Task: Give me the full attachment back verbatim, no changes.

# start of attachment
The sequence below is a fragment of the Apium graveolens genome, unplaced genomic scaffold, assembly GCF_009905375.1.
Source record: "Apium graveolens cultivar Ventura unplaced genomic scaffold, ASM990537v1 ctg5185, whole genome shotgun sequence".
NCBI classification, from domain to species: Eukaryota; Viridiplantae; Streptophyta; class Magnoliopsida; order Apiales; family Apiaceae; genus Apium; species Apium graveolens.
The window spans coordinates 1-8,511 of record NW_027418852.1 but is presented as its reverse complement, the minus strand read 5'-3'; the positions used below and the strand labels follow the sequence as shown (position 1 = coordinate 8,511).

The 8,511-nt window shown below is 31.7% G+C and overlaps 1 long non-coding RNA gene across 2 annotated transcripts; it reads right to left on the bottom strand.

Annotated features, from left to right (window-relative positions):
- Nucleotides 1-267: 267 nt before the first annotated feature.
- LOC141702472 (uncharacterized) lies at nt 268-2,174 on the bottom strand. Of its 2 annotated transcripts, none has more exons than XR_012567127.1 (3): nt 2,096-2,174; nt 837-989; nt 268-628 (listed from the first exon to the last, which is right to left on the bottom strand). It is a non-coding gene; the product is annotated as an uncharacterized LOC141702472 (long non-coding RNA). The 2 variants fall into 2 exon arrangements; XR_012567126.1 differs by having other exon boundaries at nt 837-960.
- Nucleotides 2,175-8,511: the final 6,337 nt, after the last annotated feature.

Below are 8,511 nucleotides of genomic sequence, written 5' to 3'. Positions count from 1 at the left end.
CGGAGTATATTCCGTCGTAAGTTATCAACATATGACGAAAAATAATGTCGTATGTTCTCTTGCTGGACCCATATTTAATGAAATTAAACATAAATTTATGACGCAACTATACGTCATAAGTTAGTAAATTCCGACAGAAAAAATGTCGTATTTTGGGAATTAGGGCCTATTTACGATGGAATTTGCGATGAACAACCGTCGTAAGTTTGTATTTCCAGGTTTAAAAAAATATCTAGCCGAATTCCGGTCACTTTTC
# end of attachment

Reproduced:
The sequence below is a fragment of the Apium graveolens genome, unplaced genomic scaffold, assembly GCF_009905375.1.
Source record: "Apium graveolens cultivar Ventura unplaced genomic scaffold, ASM990537v1 ctg5185, whole genome shotgun sequence".
NCBI classification, from domain to species: Eukaryota; Viridiplantae; Streptophyta; class Magnoliopsida; order Apiales; family Apiaceae; genus Apium; species Apium graveolens.
The window spans coordinates 1-8,511 of record NW_027418852.1 but is presented as its reverse complement, the minus strand read 5'-3'; the positions used below and the strand labels follow the sequence as shown (position 1 = coordinate 8,511).

The 8,511-nt window shown below is 31.7% G+C and overlaps 1 long non-coding RNA gene across 2 annotated transcripts; it reads right to left on the bottom strand.

Annotated features, from left to right (window-relative positions):
- Nucleotides 1-267: 267 nt before the first annotated feature.
- LOC141702472 (uncharacterized) lies at nt 268-2,174 on the bottom strand. Of its 2 annotated transcripts, none has more exons than XR_012567127.1 (3): nt 2,096-2,174; nt 837-989; nt 268-628 (listed from the first exon to the last, which is right to left on the bottom strand). It is a non-coding gene; the product is annotated as an uncharacterized LOC141702472 (long non-coding RNA). The 2 variants fall into 2 exon arrangements; XR_012567126.1 differs by having other exon boundaries at nt 837-960.
- Nucleotides 2,175-8,511: the final 6,337 nt, after the last annotated feature.

Below are 8,511 nucleotides of genomic sequence, written 5' to 3'. Positions count from 1 at the left end.
CGGAGTATATTCCGTCGTAAGTTATCAACATATGACGAAAAATAATGTCGTATGTTCTCTTGCTGGACCCATATTTAATGAAATTAAACATAAATTTATGACGCAACTATACGTCATAAGTTAGTAAATTCCGACAGAAAAAATGTCGTATTTTGGGAATTAGGGCCTATTTACGATGGAATTTGCGATGAACAACCGTCGTAAGTTTGTATTTCCAGGTTTAAAAAAATATCTAGCCGAATTCCGGTCACTTTTC